When MFA is enabled, the user is prompted to input a secondary authentication factor after inputting their password. For example, a user may be prompted to swipe a key card or input a security token after entering a password. These are examples of authentication factors involving something the user has in their possession. A criminal with an individual’s password would not be able to log in if they also did not have access to the required key card or similar authentication factor.
Alternatively, a user may be prompted to use an authentication factor involving biometric characteristics, such as inputting one’s fingerprints into a scanning application. Biometric authentication also presents a complex barrier for a criminal to overcome.
MFA sometimes employs the use of a third-party authenticator (TPA) app. These apps typically generate a code that is then pushed to a user’s smartphone or another device the user has, which they must then enter as well.
Why Enabling MFA Is Essential
While MFA is not foolproof, it can make it much harder for a criminal or scammer to compromise a user’s account. Criminals may obtain your password if a company with your password suffers a data breach. Consider the number of companies and organizations where you have password-protected online accounts:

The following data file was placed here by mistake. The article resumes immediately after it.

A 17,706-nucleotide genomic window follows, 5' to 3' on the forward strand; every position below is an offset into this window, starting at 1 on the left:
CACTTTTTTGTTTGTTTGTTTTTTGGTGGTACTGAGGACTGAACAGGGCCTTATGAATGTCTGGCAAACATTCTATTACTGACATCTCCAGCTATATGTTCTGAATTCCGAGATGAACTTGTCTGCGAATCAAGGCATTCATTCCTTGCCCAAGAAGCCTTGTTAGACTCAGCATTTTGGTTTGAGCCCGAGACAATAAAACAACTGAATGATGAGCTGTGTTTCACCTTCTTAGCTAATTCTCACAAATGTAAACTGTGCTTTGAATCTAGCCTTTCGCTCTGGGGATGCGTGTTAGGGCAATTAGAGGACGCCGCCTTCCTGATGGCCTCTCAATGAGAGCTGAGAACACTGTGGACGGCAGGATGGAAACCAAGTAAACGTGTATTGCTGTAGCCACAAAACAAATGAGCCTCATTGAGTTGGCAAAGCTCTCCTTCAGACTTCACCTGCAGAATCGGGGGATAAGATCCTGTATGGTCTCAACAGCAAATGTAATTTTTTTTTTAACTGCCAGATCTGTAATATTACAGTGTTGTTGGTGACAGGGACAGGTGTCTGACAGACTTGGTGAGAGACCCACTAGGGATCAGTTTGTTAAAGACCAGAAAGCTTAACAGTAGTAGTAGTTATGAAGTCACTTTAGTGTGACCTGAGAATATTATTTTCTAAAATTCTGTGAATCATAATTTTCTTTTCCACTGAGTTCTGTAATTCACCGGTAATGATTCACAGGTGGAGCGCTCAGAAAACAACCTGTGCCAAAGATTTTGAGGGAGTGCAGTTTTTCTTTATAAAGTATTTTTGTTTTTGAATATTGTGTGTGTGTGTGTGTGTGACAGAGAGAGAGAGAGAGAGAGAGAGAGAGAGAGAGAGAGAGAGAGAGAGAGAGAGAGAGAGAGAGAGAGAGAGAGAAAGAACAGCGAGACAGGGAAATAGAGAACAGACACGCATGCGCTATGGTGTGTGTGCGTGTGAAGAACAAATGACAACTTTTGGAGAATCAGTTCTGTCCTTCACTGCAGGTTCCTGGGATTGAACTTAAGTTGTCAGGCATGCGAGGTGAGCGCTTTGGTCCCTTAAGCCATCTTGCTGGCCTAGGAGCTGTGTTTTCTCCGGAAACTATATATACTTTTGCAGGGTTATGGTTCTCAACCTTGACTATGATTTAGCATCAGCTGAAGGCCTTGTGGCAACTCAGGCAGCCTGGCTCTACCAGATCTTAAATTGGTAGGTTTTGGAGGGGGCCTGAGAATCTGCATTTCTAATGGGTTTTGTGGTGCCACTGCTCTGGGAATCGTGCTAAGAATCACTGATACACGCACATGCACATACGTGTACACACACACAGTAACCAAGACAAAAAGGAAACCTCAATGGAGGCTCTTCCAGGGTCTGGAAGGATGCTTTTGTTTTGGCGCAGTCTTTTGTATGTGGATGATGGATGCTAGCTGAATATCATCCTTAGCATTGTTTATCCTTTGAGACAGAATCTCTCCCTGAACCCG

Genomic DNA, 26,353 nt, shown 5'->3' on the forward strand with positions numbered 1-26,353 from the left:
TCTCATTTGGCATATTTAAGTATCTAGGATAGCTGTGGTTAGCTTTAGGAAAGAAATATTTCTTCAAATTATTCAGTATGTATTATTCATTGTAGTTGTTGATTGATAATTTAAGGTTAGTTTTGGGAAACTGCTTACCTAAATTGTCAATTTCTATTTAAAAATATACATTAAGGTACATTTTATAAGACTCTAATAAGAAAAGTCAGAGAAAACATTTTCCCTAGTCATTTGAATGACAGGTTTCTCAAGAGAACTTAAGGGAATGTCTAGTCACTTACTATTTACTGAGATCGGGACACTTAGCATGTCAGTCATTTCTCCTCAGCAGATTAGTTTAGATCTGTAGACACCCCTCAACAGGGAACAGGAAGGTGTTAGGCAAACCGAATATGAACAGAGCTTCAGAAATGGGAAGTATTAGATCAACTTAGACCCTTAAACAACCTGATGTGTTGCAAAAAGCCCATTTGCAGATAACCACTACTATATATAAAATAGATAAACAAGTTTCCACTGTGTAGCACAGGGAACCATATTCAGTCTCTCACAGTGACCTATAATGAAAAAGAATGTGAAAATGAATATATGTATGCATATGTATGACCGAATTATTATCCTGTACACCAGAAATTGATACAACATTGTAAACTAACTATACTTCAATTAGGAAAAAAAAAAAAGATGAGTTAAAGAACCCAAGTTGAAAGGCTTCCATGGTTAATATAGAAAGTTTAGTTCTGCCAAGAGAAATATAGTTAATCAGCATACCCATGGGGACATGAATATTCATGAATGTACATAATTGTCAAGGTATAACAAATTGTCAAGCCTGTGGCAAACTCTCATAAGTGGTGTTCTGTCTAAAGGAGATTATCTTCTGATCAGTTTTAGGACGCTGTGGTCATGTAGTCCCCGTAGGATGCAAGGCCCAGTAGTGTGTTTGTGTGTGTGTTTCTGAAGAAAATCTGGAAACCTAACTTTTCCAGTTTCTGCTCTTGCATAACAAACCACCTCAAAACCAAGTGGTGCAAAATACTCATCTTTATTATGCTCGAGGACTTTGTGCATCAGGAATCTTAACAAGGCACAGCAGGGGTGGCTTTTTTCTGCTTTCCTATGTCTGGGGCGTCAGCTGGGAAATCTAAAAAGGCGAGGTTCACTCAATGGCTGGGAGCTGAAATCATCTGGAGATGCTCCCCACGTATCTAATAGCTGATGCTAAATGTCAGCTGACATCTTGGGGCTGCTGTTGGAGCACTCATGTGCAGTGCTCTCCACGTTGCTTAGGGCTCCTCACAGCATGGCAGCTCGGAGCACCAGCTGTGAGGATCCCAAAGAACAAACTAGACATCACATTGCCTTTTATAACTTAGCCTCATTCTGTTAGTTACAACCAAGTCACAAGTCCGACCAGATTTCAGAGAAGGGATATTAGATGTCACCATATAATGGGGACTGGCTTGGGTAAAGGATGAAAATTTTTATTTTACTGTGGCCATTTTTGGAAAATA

- Your employer
- Social media applications you use
- Your Internet Service Provider
- Your email provider
- Cloud-based storage applications you use
- Your financial institutions
- Healthcare providers
- Educational institutions
- Online retailers, you frequent
It’s a long list. And if any of these companies are compromised, your passwords could be used or sold on the dark web. And with it, plenty of personal and sensitive information.
Further, like most people, you use the same password for multiple online accounts. In the event of a data breach, you’ve potentially increased the access criminals have to your personal information.
Criminals don’t simply wait for passwords to become available for sale on the dark web. Some criminals will use applications to launch what is known as a brute-force attack. These attacks use trial and error to guess your password. And the applications criminals use can generate possible password combinations at a rate far faster than a human can. Sometimes, these applications can access targeted accounts in just a few days.